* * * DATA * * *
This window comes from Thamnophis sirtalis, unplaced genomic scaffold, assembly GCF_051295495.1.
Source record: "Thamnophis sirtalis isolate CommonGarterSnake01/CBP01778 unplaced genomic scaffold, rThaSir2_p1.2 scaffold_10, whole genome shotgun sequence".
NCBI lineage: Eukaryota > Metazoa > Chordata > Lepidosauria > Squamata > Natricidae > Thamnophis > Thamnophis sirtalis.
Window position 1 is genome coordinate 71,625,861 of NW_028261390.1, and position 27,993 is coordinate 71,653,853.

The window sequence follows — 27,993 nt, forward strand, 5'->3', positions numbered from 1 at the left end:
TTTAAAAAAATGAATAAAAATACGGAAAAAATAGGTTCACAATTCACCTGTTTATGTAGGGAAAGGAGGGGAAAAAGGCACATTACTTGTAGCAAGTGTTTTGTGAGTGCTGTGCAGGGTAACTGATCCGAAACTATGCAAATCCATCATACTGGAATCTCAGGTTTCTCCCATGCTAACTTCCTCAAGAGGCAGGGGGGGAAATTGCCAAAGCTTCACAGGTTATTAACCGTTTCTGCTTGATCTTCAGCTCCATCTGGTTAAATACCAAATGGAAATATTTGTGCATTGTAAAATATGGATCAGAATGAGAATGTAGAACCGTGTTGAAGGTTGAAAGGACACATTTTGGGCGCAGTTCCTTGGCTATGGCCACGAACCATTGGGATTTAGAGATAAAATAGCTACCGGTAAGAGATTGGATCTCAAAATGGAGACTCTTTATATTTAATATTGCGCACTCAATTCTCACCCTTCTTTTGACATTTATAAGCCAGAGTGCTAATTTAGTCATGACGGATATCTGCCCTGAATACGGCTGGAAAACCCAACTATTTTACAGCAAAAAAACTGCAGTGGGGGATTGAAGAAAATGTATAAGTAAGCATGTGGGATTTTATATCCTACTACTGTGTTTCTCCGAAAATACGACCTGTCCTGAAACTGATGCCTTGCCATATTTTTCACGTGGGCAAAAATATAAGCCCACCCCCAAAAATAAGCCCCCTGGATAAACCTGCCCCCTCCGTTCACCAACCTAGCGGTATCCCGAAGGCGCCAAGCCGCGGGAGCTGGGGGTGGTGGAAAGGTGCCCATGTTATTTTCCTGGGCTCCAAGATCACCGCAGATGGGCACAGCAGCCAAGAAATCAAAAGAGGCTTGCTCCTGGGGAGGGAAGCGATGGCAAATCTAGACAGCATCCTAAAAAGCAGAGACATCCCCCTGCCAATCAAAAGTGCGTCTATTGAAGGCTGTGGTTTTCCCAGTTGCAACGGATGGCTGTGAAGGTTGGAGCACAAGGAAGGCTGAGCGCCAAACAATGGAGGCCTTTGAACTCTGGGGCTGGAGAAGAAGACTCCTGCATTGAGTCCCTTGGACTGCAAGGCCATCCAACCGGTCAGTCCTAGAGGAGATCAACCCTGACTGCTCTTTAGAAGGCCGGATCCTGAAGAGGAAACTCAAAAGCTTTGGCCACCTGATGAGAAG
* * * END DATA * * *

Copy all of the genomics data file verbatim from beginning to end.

This window comes from Thamnophis sirtalis, unplaced genomic scaffold, assembly GCF_051295495.1.
Source record: "Thamnophis sirtalis isolate CommonGarterSnake01/CBP01778 unplaced genomic scaffold, rThaSir2_p1.2 scaffold_10, whole genome shotgun sequence".
NCBI lineage: Eukaryota > Metazoa > Chordata > Lepidosauria > Squamata > Natricidae > Thamnophis > Thamnophis sirtalis.
Window position 1 is genome coordinate 71,625,861 of NW_028261390.1, and position 27,993 is coordinate 71,653,853.

The window sequence follows — 27,993 nt, forward strand, 5'->3', positions numbered from 1 at the left end:
TTTAAAAAAATGAATAAAAATACGGAAAAAATAGGTTCACAATTCACCTGTTTATGTAGGGAAAGGAGGGGAAAAAGGCACATTACTTGTAGCAAGTGTTTTGTGAGTGCTGTGCAGGGTAACTGATCCGAAACTATGCAAATCCATCATACTGGAATCTCAGGTTTCTCCCATGCTAACTTCCTCAAGAGGCAGGGGGGGAAATTGCCAAAGCTTCACAGGTTATTAACCGTTTCTGCTTGATCTTCAGCTCCATCTGGTTAAATACCAAATGGAAATATTTGTGCATTGTAAAATATGGATCAGAATGAGAATGTAGAACCGTGTTGAAGGTTGAAAGGACACATTTTGGGCGCAGTTCCTTGGCTATGGCCACGAACCATTGGGATTTAGAGATAAAATAGCTACCGGTAAGAGATTGGATCTCAAAATGGAGACTCTTTATATTTAATATTGCGCACTCAATTCTCACCCTTCTTTTGACATTTATAAGCCAGAGTGCTAATTTAGTCATGACGGATATCTGCCCTGAATACGGCTGGAAAACCCAACTATTTTACAGCAAAAAAACTGCAGTGGGGGATTGAAGAAAATGTATAAGTAAGCATGTGGGATTTTATATCCTACTACTGTGTTTCTCCGAAAATACGACCTGTCCTGAAACTGATGCCTTGCCATATTTTTCACGTGGGCAAAAATATAAGCCCACCCCCAAAAATAAGCCCCCTGGATAAACCTGCCCCCTCCGTTCACCAACCTAGCGGTATCCCGAAGGCGCCAAGCCGCGGGAGCTGGGGGTGGTGGAAAGGTGCCCATGTTATTTTCCTGGGCTCCAAGATCACCGCAGATGGGCACAGCAGCCAAGAAATCAAAAGAGGCTTGCTCCTGGGGAGGGAAGCGATGGCAAATCTAGACAGCATCCTAAAAAGCAGAGACATCCCCCTGCCAATCAAAAGTGCGTCTATTGAAGGCTGTGGTTTTCCCAGTTGCAACGGATGGCTGTGAAGGTTGGAGCACAAGGAAGGCTGAGCGCCAAACAATGGAGGCCTTTGAACTCTGGGGCTGGAGAAGAAGACTCCTGCATTGAGTCCCTTGGACTGCAAGGCCATCCAACCGGTCAGTCCTAGAGGAGATCAACCCTGACTGCTCTTTAGAAGGCCGGATCCTGAAGAGGAAACTCAAAAGCTTTGGCCACCTGATGAGAAG